Lila Cherneff:
The pill of the 1960s is not the same people we have today. The old pill had about seven times more estrogen. And this high dose of estrogen causes some negative side effects like dizziness and nausea, as well as more serious problems like blood clots high risk of cancer.

Roman Mars:
Some of these problems have been apparent in early birth control trials but the trials have been conducted in the 1950s in Puerto Rico where the pill was primarily tested on low-income women, many of them were not even aware they were participating in a medical trial. Researchers mostly ignored their complaints.

Lila Cherneff:
As the pill moved into the mainstream, most women did not hear about these health risks from their doctors and it was hard to fathom that the pill that came in pink plastic compacts – the pill that millions of women carried around in their purses – that those pills could be dangerous.

Roman Mars:
Then in 1969, a book was published.

Dominique Tobbell:
Barbara Seaman who was a journalist at the time wrote ‘The Doctor’s Case Against the Pill’ which documented what she and others believe was really kind of egregious treatment by drug companies and physicians and the FDA, the failure to kind of acknowledge these serious risks around the pill.

Lila Cherneff:
As women learned about these risks, they got angry. Most didn’t want the pill to be taken off the market, but they did want more transparency about the side effects.

Roman Mars:
In 1970, Barbara Seaman’s book inspired Congress to hold hearings to investigate the safety of the birth control pill, but no women were invited to testify at these hearings.

Dominique Tobbell:
It was a panel of men – white men – and this, not surprisingly, was really alarming to Seaman and other feminists at that time. And so they protested that those hearings and demanded that their voice be heard about the pill.

Lila Cherneff:
Each morning of the hearings, a group of women from the activist group ‘DC Women’s Liberation’ convened at the Capitol with prepared questions and bail money tucked into their socks. The woman strategically placed themselves in the middle of audience rows and repeatedly interrupted the hearings demanding more transparency.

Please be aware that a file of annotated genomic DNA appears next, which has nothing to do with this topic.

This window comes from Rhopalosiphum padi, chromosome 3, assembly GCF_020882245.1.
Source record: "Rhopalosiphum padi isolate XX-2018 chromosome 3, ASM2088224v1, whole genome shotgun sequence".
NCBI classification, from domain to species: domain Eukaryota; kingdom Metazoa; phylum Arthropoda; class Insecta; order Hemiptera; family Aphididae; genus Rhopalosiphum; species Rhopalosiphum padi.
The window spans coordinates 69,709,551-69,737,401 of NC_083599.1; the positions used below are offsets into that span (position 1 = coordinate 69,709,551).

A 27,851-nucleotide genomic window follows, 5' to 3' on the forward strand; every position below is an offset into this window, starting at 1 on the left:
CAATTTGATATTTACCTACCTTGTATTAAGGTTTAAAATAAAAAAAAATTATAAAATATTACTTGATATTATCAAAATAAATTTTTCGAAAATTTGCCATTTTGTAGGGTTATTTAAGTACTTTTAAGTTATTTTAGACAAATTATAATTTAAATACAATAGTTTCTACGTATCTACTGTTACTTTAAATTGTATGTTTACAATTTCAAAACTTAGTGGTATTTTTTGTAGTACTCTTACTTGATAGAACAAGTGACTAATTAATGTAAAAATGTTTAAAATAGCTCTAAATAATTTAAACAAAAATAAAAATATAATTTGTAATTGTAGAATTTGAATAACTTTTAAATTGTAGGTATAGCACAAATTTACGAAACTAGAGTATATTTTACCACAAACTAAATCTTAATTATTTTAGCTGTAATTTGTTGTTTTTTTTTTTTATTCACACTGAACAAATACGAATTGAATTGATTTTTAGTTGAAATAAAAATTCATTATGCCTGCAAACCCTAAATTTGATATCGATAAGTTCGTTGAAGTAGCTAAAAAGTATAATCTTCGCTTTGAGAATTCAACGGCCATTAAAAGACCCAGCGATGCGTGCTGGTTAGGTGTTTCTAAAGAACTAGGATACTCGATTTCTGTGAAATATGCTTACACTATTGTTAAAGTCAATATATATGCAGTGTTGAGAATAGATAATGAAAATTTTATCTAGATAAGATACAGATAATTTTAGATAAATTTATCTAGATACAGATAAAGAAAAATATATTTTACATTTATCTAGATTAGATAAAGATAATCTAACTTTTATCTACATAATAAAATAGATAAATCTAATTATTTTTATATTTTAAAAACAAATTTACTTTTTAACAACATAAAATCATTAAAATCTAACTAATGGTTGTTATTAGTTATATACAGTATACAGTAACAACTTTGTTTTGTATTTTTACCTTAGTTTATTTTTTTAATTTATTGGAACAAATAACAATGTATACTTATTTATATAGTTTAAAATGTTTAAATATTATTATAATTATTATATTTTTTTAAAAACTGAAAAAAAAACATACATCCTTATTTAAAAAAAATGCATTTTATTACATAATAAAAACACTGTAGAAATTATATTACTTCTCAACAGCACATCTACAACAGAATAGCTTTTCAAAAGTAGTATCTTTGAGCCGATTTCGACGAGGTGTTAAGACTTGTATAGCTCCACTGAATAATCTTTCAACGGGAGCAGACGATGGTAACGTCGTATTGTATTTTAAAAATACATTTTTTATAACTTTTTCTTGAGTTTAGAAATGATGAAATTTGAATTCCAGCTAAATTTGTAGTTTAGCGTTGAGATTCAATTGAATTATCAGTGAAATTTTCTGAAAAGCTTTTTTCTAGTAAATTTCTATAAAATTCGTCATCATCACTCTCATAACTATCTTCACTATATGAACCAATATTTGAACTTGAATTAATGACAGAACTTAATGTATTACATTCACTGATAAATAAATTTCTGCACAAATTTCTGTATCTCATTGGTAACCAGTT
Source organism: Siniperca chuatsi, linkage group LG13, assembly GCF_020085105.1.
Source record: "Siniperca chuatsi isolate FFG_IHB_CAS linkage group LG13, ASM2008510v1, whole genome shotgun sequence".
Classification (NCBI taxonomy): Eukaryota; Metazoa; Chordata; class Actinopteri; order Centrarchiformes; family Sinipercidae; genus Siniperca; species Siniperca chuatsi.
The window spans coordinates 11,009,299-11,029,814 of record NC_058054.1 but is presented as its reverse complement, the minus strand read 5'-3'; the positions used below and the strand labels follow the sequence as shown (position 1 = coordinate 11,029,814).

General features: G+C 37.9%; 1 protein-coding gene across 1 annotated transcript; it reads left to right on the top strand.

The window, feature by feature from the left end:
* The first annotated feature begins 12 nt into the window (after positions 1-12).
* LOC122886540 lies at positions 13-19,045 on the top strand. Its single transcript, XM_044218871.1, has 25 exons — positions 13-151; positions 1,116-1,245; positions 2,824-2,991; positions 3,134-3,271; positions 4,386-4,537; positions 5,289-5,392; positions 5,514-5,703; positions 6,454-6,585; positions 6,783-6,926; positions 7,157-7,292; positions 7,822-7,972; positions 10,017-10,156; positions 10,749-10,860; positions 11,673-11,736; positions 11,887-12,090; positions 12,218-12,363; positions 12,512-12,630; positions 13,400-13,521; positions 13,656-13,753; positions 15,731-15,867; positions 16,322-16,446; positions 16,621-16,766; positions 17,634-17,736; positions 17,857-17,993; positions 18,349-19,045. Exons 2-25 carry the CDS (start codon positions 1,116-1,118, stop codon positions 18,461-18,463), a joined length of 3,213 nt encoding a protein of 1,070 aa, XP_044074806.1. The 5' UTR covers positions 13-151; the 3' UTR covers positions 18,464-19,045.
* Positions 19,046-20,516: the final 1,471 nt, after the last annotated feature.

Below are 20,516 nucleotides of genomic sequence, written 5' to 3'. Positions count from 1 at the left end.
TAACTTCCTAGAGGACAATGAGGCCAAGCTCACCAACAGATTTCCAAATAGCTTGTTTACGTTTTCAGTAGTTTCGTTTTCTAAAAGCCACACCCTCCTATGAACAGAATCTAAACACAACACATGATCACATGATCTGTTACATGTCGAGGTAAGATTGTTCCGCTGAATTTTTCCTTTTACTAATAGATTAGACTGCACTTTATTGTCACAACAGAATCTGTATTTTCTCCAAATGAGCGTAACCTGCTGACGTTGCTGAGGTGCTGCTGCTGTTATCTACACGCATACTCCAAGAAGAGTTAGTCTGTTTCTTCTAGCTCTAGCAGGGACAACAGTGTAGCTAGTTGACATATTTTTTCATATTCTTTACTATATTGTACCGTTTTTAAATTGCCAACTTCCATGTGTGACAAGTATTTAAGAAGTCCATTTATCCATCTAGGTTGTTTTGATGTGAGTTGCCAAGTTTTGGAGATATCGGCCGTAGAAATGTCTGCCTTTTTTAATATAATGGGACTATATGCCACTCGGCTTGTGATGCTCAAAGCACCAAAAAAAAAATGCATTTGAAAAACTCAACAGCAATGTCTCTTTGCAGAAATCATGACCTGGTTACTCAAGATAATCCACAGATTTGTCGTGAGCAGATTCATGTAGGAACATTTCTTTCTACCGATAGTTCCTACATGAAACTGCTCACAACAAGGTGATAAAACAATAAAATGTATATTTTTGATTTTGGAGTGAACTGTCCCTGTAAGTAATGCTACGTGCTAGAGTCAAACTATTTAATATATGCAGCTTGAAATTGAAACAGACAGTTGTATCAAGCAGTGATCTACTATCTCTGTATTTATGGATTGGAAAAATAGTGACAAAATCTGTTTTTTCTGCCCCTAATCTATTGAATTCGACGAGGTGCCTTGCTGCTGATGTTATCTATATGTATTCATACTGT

“Why have you assured the drug companies that they could testify. Why have you told them they will get top priority. They are not taking the pills, we are.”

Dominique Tobbell:
It was a really remarkable show of activism and kind of showcasing the paternalism of medicine at that time.

Feminist Activist:
“We are not going to sit quietly any longer. You are murdering us, for your profit and convenience.”

Congress Member:
“I’m not going to permit the proceedings to be interrupted in this way. If you ladies would sit down-”

Feminist Activist:
“Our lives have been interrupted by taking this pill.”

Roman Mars:
These hearings reveal that some doctors had long been aware of the negative side effects of the pill and many had failed to adequately alert their female patients.

Lila Cherneff:
The situation left many women feeling torn. They were grateful for the freedom and autonomy the pill gave them but they also felt betrayed by the doctors and pharmaceutical companies that had failed to warn them about the possible risks. At this point, the pill had been on the market for nearly a decade.

Feminist Activist:
“We will no longer tolerate intimidation by white-coated God’s antiseptically directing our lives.”

Dominique Tobbell:
I mean this really had a different kind of transformative impact on the physician-patient relationship because the health risks around the birth control pill. These really raised the issue of does the physician knows best. Do they know best and do they act in the best interests of patients.

Lila Cherneff:
Over the years the hormonal dosage of the pill was gradually lowered and it became much safer for women. Although there are still some negative side effects.

Dominique Tobbell:
The longer-term legacy is that now we have a healthcare environment in which patients and pharmaceutical consumers are really much more willing to kind of raise questions and raise concerns.

Roman Mars:
The scandal also led to one more enduring innovation in pill packaging. Feminist health activists successfully changed FDA policy to require a typed warning of side effects to be included in every birth control package. This laid the groundwork for the side effects warnings that come in all prescription packages today. So today when you pick up a prescription – any prescription – that little typed sheet you get that lists every side effect from the mild to the terrifying, you have birth control to thank for that. Of course, these inserts present their own design challenges. If you’ve ever tried to read one, you’re familiar with the tiny font, the medical jargon and the completely overwhelming amount of information.

Birth Control Warning Ad:
“Common birth control side effects include Intermenstrual spotting, nausea, breast tenderness, headaches, weight gain, mood changes, mysterious hirsutism, decreased libido…”

Roman Mars:
Let’s hope there’s a good designer out there to make sense of all that information for us.

  1. Sylvie Croteau

    I’m curious about the number of pills in the package. Many packages now contain 28 pills, instead of the original 20. The last ones don’t contain any active ingredients. How did that come about?

    1. Susan

      The first 7 pills in packs today are just placebos you take during your meses. It’s to encourage women to continue the habit of taking a pill everyday so they don’t forget. You don’t have to take them, however, and can take just the original 20 which have the actual medication in them.